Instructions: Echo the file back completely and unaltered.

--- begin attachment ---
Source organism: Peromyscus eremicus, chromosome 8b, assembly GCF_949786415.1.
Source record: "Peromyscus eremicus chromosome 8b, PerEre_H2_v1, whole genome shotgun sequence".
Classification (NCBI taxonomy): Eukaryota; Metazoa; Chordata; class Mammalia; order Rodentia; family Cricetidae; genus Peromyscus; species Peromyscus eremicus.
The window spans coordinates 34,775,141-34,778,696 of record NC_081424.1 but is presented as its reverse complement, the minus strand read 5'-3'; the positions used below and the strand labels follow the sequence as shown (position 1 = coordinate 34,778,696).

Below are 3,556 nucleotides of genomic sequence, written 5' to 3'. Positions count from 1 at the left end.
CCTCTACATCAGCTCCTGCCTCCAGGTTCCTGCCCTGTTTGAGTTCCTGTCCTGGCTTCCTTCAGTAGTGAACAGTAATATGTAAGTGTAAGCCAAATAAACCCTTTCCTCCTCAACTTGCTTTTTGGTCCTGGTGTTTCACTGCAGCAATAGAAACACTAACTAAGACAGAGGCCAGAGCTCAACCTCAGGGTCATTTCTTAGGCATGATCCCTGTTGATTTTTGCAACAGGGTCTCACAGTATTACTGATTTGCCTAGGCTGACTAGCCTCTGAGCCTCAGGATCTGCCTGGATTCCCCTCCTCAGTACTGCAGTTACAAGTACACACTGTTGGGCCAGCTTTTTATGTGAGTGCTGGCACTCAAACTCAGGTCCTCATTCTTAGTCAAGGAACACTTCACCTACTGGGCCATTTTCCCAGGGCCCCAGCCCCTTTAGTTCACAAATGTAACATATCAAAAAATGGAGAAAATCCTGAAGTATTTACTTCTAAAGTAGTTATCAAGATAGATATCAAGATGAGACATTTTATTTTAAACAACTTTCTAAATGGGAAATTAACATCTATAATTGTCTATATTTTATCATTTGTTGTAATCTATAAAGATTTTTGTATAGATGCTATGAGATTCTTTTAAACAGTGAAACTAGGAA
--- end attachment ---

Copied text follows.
Source organism: Peromyscus eremicus, chromosome 8b, assembly GCF_949786415.1.
Source record: "Peromyscus eremicus chromosome 8b, PerEre_H2_v1, whole genome shotgun sequence".
Classification (NCBI taxonomy): Eukaryota; Metazoa; Chordata; class Mammalia; order Rodentia; family Cricetidae; genus Peromyscus; species Peromyscus eremicus.
The window spans coordinates 34,775,141-34,778,696 of record NC_081424.1 but is presented as its reverse complement, the minus strand read 5'-3'; the positions used below and the strand labels follow the sequence as shown (position 1 = coordinate 34,778,696).

Below are 3,556 nucleotides of genomic sequence, written 5' to 3'. Positions count from 1 at the left end.
CCTCTACATCAGCTCCTGCCTCCAGGTTCCTGCCCTGTTTGAGTTCCTGTCCTGGCTTCCTTCAGTAGTGAACAGTAATATGTAAGTGTAAGCCAAATAAACCCTTTCCTCCTCAACTTGCTTTTTGGTCCTGGTGTTTCACTGCAGCAATAGAAACACTAACTAAGACAGAGGCCAGAGCTCAACCTCAGGGTCATTTCTTAGGCATGATCCCTGTTGATTTTTGCAACAGGGTCTCACAGTATTACTGATTTGCCTAGGCTGACTAGCCTCTGAGCCTCAGGATCTGCCTGGATTCCCCTCCTCAGTACTGCAGTTACAAGTACACACTGTTGGGCCAGCTTTTTATGTGAGTGCTGGCACTCAAACTCAGGTCCTCATTCTTAGTCAAGGAACACTTCACCTACTGGGCCATTTTCCCAGGGCCCCAGCCCCTTTAGTTCACAAATGTAACATATCAAAAAATGGAGAAAATCCTGAAGTATTTACTTCTAAAGTAGTTATCAAGATAGATATCAAGATGAGACATTTTATTTTAAACAACTTTCTAAATGGGAAATTAACATCTATAATTGTCTATATTTTATCATTTGTTGTAATCTATAAAGATTTTTGTATAGATGCTATGAGATTCTTTTAAACAGTGAAACTAGGAA